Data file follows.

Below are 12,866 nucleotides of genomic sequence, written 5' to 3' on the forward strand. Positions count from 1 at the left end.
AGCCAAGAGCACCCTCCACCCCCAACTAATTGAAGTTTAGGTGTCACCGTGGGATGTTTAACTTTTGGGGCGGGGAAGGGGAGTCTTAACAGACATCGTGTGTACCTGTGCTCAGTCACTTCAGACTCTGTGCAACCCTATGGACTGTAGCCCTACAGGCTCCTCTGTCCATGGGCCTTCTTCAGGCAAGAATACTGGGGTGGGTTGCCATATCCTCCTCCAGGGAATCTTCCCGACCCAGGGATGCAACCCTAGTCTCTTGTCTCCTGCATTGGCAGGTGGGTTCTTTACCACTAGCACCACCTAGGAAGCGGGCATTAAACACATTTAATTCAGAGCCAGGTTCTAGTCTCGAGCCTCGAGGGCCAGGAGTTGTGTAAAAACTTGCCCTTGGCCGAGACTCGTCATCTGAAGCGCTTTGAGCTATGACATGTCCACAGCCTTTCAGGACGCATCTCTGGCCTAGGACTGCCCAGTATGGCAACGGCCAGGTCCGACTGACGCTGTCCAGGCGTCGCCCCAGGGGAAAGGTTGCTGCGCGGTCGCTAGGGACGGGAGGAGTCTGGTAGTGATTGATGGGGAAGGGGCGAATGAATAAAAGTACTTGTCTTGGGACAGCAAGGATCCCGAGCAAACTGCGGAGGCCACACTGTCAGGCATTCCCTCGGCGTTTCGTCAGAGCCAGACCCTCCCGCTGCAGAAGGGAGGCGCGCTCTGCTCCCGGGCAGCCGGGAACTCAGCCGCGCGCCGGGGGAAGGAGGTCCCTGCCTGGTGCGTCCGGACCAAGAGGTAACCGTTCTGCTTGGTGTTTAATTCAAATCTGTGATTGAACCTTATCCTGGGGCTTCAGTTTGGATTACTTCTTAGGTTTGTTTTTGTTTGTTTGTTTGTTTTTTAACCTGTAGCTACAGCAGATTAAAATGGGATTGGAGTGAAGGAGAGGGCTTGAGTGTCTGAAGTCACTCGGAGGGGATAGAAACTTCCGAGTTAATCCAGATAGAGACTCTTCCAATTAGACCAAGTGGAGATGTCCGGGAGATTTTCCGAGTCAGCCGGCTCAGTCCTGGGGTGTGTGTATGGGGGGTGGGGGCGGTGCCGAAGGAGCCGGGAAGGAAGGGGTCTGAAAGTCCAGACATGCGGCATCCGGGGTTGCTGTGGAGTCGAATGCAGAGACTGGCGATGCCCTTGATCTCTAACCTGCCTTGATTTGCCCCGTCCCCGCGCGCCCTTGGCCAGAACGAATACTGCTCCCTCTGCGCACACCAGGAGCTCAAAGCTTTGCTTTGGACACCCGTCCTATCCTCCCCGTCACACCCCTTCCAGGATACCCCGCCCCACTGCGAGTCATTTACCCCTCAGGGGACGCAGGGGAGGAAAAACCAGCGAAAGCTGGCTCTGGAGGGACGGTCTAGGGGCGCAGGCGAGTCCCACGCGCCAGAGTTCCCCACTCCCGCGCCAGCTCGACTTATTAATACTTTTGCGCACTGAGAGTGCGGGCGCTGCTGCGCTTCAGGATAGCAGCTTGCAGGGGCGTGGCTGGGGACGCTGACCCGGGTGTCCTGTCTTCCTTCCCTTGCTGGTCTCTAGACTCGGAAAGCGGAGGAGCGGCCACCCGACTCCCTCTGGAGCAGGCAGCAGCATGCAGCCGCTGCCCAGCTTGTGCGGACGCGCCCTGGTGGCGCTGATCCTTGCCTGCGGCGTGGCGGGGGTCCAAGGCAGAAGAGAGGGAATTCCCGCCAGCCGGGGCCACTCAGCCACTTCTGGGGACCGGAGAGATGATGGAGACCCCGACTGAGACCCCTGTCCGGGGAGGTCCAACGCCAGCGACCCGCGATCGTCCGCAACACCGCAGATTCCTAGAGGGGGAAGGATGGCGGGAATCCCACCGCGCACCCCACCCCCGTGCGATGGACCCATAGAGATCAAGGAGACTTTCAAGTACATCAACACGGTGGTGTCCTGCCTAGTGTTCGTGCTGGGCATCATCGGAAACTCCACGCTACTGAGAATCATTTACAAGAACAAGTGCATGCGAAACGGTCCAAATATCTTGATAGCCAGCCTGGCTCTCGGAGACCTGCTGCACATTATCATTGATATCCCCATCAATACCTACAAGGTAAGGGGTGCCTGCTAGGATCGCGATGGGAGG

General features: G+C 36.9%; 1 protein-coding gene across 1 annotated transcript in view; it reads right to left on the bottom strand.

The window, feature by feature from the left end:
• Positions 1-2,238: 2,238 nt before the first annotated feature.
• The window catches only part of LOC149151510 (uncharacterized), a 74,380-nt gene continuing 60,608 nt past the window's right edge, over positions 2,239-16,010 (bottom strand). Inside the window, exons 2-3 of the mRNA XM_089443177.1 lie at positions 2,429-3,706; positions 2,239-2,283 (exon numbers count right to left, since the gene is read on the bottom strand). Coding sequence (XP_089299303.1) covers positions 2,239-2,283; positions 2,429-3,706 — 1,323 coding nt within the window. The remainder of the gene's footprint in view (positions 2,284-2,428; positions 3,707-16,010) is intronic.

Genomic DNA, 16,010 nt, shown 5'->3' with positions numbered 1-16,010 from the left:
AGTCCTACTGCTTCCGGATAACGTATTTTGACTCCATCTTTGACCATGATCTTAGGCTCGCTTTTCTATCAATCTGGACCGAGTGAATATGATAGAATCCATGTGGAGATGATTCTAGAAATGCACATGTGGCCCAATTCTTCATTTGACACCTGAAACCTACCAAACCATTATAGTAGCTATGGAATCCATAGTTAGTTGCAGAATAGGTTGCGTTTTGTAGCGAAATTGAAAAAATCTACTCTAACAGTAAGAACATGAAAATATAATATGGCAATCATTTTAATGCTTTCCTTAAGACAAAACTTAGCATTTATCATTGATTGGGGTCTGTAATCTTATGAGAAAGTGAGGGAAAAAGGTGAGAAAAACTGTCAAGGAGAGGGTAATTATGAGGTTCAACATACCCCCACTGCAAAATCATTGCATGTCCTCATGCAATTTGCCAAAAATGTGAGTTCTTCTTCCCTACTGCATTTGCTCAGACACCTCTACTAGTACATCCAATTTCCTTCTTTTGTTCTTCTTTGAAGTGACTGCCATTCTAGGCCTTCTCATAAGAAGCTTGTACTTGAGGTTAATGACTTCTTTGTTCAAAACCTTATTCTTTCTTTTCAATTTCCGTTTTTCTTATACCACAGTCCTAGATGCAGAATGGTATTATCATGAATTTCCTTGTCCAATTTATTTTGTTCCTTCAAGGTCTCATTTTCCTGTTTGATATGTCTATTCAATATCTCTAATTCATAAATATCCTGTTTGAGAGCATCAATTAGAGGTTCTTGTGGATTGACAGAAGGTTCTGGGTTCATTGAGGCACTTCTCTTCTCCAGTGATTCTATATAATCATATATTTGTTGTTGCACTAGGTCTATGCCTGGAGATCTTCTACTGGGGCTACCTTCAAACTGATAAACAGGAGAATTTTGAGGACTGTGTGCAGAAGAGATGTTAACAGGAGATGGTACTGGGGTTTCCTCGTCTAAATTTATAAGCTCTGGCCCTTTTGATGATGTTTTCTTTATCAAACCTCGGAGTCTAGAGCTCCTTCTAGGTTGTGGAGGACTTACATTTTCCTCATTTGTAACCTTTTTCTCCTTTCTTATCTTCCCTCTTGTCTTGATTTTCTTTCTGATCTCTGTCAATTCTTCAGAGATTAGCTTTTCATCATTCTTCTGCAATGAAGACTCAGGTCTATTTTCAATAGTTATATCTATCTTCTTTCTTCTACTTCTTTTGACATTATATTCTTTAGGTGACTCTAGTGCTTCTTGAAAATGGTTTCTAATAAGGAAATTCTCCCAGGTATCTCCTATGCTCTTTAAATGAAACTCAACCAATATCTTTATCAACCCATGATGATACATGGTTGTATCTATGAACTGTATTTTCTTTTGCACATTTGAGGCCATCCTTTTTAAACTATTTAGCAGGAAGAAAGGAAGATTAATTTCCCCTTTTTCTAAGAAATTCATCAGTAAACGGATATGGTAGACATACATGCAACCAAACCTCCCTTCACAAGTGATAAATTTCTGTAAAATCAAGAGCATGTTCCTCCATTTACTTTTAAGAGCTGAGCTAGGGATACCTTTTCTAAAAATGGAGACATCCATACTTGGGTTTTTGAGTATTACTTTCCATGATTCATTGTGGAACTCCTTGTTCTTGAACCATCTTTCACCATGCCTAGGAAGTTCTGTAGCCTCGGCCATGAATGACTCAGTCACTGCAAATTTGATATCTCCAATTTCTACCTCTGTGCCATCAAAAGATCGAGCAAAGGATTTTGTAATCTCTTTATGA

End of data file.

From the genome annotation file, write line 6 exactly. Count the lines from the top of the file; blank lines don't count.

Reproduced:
• The window catches only part of LOC149151510 (uncharacterized), a 74,380-nt gene continuing 60,608 nt past the window's right edge, over positions 2,239-16,010 (bottom strand). Inside the window, exons 2-3 of the mRNA XM_089443177.1 lie at positions 2,429-3,706; positions 2,239-2,283 (exon numbers count right to left, since the gene is read on the bottom strand). Coding sequence (XP_089299303.1) covers positions 2,239-2,283; positions 2,429-3,706 — 1,323 coding nt within the window. The remainder of the gene's footprint in view (positions 2,284-2,428; positions 3,707-16,010) is intronic.